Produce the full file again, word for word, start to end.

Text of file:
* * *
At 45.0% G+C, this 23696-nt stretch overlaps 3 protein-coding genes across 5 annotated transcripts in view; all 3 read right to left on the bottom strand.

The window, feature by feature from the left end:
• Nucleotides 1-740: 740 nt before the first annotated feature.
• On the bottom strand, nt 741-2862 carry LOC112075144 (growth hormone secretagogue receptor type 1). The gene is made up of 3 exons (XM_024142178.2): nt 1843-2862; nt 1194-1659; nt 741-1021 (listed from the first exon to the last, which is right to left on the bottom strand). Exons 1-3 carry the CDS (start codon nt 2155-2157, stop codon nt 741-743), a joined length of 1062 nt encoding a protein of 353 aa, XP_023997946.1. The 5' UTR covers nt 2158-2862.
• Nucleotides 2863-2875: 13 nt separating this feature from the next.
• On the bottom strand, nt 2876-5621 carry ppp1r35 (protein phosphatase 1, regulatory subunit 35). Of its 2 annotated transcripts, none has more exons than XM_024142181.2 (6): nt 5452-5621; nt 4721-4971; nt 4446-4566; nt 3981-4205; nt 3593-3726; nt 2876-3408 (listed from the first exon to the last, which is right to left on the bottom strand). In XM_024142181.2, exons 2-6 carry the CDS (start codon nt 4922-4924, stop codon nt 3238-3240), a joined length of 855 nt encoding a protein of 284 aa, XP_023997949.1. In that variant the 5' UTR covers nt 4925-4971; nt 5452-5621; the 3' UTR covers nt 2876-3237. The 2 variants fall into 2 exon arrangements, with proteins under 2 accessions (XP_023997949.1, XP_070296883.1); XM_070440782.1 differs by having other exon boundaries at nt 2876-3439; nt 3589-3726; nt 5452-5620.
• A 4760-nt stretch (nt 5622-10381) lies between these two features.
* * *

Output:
At 45.0% G+C, this 23696-nt stretch overlaps 3 protein-coding genes across 5 annotated transcripts in view; all 3 read right to left on the bottom strand.

The window, feature by feature from the left end:
• Nucleotides 1-740: 740 nt before the first annotated feature.
• On the bottom strand, nt 741-2862 carry LOC112075144 (growth hormone secretagogue receptor type 1). The gene is made up of 3 exons (XM_024142178.2): nt 1843-2862; nt 1194-1659; nt 741-1021 (listed from the first exon to the last, which is right to left on the bottom strand). Exons 1-3 carry the CDS (start codon nt 2155-2157, stop codon nt 741-743), a joined length of 1062 nt encoding a protein of 353 aa, XP_023997946.1. The 5' UTR covers nt 2158-2862.
• Nucleotides 2863-2875: 13 nt separating this feature from the next.
• On the bottom strand, nt 2876-5621 carry ppp1r35 (protein phosphatase 1, regulatory subunit 35). Of its 2 annotated transcripts, none has more exons than XM_024142181.2 (6): nt 5452-5621; nt 4721-4971; nt 4446-4566; nt 3981-4205; nt 3593-3726; nt 2876-3408 (listed from the first exon to the last, which is right to left on the bottom strand). In XM_024142181.2, exons 2-6 carry the CDS (start codon nt 4922-4924, stop codon nt 3238-3240), a joined length of 855 nt encoding a protein of 284 aa, XP_023997949.1. In that variant the 5' UTR covers nt 4925-4971; nt 5452-5621; the 3' UTR covers nt 2876-3237. The 2 variants fall into 2 exon arrangements, with proteins under 2 accessions (XP_023997949.1, XP_070296883.1); XM_070440782.1 differs by having other exon boundaries at nt 2876-3439; nt 3589-3726; nt 5452-5620.
• A 4760-nt stretch (nt 5622-10381) lies between these two features.